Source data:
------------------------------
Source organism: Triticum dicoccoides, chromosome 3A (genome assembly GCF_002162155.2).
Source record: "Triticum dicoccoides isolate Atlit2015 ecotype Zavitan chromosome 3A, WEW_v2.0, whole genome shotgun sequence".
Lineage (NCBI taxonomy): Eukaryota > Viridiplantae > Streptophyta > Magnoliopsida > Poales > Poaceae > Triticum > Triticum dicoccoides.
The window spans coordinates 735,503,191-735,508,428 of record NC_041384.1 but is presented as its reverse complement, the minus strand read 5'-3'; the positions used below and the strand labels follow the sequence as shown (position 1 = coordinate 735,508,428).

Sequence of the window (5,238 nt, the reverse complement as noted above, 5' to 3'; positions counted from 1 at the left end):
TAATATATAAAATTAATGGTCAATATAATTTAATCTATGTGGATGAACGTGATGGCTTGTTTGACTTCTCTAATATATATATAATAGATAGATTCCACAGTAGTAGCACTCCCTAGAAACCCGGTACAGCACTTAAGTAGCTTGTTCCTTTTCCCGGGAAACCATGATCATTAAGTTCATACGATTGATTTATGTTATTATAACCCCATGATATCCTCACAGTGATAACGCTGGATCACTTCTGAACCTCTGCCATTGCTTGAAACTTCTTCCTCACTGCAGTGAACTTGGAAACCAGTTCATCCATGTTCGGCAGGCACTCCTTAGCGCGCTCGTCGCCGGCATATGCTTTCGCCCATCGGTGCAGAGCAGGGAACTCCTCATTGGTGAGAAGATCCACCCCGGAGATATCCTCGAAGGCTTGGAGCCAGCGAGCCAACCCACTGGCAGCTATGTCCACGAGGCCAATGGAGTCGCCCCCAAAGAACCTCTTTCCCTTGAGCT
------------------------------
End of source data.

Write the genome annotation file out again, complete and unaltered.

Source organism: Triticum dicoccoides, chromosome 3A (genome assembly GCF_002162155.2).
Source record: "Triticum dicoccoides isolate Atlit2015 ecotype Zavitan chromosome 3A, WEW_v2.0, whole genome shotgun sequence".
Lineage (NCBI taxonomy): Eukaryota > Viridiplantae > Streptophyta > Magnoliopsida > Poales > Poaceae > Triticum > Triticum dicoccoides.
The window spans coordinates 735,503,191-735,508,428 of record NC_041384.1 but is presented as its reverse complement, the minus strand read 5'-3'; the positions used below and the strand labels follow the sequence as shown (position 1 = coordinate 735,508,428).

Sequence of the window (5,238 nt, the reverse complement as noted above, 5' to 3'; positions counted from 1 at the left end):
TAATATATAAAATTAATGGTCAATATAATTTAATCTATGTGGATGAACGTGATGGCTTGTTTGACTTCTCTAATATATATATAATAGATAGATTCCACAGTAGTAGCACTCCCTAGAAACCCGGTACAGCACTTAAGTAGCTTGTTCCTTTTCCCGGGAAACCATGATCATTAAGTTCATACGATTGATTTATGTTATTATAACCCCATGATATCCTCACAGTGATAACGCTGGATCACTTCTGAACCTCTGCCATTGCTTGAAACTTCTTCCTCACTGCAGTGAACTTGGAAACCAGTTCATCCATGTTCGGCAGGCACTCCTTAGCGCGCTCGTCGCCGGCATATGCTTTCGCCCATCGGTGCAGAGCAGGGAACTCCTCATTGGTGAGAAGATCCACCCCGGAGATATCCTCGAAGGCTTGGAGCCAGCGAGCCAACCCACTGGCAGCTATGTCCACGAGGCCAATGGAGTCGCCCCCAAAGAACCTCTTTCCCTTGAGCT